Minn. City Stops Christians from Evangelizing at Christmas Lighting Event

ICC Note: Three Christians were told they would be arrested if they insisted on passing out fliers and sharing their faith with attendees of a holiday lighting event in Minnesota. The threat of arrest came despite an injunction filed with the city of Duluth blocking an early ban put in place by the city on religious messages during the event, which is held in a public park.

11/23/2012 United States (Christian Post) – An emergency motion was filed against the City of Duluth, Minn., earlier this week after the city continued to deny Christians the right to share their faith at a holiday lighting event that is held annually in a public park.

“The government cannot ban the First Amendment in a public park just because event officials don’t like the message that a person is sharing,” Jonathan Scruggs, Alliance Defending Freedom (ADF) legal counsel, said in statement. Scruggs is serving as co-counsel in the case with Nate Kellum of the Center for Religious Expression.

“The court ordered the city to respect the First Amendment, but it is not doing so,” said Scruggs. “We are therefore asking the court to enforce its order and hold the city in contempt. It has disregarded both the court’s order and what the order sought to protect: the constitutionally protected freedom of citizens to engage in non-disruptive speech in a public place.”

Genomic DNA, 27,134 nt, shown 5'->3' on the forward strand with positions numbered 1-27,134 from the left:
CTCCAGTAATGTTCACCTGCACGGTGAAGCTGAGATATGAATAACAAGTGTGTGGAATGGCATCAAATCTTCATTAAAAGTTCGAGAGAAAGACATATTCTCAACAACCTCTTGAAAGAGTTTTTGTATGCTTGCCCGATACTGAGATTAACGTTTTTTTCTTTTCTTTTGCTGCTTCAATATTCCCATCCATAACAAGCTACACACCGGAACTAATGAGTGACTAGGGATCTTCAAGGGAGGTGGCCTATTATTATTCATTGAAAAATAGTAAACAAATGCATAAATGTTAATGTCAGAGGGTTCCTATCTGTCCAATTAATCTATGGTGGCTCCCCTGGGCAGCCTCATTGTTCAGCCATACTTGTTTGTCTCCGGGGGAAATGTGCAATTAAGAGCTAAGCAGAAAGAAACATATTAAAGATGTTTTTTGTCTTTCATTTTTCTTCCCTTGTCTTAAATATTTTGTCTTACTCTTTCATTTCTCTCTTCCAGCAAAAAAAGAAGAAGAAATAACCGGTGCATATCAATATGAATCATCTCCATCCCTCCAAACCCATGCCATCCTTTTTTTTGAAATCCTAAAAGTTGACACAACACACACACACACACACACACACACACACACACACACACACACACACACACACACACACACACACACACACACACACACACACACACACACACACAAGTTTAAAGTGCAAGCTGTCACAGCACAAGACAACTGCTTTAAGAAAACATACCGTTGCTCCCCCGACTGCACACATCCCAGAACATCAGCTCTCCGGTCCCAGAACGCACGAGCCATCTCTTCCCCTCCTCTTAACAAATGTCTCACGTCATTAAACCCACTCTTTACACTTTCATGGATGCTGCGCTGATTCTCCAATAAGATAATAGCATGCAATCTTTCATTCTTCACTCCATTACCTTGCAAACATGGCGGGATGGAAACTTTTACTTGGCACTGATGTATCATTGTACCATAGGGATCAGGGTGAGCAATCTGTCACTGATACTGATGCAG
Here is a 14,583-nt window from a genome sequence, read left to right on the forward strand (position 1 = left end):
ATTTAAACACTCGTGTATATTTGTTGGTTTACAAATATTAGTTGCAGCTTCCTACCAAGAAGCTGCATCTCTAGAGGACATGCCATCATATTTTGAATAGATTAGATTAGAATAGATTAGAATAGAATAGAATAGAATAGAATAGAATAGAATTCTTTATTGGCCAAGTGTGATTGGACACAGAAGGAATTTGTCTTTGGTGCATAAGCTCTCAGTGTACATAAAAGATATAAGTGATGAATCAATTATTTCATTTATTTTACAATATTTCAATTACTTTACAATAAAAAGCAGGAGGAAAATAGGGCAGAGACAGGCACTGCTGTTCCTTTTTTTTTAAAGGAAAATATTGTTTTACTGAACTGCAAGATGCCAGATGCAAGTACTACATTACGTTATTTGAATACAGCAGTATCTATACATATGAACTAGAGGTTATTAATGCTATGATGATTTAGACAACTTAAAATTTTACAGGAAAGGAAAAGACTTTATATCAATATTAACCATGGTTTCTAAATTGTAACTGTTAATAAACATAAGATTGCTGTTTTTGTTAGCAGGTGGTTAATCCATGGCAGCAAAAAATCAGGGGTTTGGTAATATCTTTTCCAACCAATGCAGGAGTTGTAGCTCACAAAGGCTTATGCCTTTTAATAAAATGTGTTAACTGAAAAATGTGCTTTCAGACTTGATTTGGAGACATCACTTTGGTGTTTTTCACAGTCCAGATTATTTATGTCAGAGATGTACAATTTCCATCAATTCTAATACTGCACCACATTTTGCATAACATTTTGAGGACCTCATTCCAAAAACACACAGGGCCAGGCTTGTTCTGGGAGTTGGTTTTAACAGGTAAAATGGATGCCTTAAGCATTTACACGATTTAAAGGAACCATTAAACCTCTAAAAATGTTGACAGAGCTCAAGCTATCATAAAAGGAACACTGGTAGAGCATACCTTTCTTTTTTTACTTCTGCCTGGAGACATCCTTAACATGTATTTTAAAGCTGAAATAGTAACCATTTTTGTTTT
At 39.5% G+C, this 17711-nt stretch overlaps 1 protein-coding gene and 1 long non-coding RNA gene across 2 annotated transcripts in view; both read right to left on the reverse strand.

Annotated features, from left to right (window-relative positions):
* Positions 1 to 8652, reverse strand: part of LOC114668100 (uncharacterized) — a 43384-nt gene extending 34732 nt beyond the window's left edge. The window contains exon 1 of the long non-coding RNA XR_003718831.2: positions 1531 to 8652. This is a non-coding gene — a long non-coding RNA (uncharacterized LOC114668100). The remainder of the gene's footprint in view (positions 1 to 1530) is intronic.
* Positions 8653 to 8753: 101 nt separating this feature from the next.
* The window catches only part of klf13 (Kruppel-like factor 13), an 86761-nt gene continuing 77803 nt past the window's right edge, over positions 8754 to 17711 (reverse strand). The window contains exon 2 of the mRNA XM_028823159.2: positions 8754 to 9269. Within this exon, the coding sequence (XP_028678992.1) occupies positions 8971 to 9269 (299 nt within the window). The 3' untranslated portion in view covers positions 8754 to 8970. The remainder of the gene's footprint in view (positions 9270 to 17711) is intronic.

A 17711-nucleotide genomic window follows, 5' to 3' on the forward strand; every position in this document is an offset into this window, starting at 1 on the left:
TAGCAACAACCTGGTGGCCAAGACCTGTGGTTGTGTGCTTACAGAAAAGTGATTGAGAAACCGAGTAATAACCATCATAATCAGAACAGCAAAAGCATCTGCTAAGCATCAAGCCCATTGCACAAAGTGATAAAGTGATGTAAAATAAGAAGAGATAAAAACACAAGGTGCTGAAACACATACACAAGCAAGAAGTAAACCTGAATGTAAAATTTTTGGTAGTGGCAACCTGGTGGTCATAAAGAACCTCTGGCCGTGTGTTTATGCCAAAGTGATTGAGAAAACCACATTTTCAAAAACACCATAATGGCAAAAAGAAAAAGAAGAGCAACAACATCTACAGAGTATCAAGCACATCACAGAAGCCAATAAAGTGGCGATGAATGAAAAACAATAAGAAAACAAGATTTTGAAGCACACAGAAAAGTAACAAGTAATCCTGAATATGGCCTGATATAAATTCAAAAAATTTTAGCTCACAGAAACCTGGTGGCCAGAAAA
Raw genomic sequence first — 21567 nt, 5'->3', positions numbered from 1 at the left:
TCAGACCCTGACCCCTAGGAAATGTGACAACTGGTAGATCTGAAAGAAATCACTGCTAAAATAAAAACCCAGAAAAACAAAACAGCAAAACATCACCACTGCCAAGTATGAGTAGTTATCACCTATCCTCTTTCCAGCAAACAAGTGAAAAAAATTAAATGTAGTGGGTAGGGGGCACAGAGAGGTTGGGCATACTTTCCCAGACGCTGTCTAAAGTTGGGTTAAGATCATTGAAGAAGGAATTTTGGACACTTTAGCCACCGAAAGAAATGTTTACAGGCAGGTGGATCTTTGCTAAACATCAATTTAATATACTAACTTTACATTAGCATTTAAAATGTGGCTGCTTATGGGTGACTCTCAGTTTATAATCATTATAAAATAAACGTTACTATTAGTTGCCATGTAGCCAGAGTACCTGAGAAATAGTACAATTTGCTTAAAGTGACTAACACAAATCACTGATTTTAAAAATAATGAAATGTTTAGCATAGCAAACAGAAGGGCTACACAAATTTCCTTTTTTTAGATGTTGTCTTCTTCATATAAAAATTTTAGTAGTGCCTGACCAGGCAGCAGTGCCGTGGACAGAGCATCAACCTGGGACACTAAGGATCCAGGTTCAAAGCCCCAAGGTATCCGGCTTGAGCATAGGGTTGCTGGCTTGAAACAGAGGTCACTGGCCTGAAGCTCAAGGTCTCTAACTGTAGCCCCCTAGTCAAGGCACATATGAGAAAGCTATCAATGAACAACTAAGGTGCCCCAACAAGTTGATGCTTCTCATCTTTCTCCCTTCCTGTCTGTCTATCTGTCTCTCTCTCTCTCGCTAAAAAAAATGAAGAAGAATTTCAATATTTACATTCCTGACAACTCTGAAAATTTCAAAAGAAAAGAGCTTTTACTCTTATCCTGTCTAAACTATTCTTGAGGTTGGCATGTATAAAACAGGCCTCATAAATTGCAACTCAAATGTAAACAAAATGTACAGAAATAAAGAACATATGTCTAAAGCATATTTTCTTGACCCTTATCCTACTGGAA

Steve Jankowski, a minister, and three of his friends went to Bayfront Festival Park to share their faith and pass out Christian literature during opening day of the Bentleyville Tour of Lights event on Nov. 17. They were eventually asked by a police officer to leave, and were told they could only share their faith in a designated area outside of the event, despite a court order from December 2011 that says otherwise.

The friends left the park after being told they could be arrested for trespassing, despite having conducted themselves in a non-disruptive manner.

In a video clip captured by one of the friends, the officer said the rented park was considered “private property” for use by the nonprofit Tour of Lights organization only.

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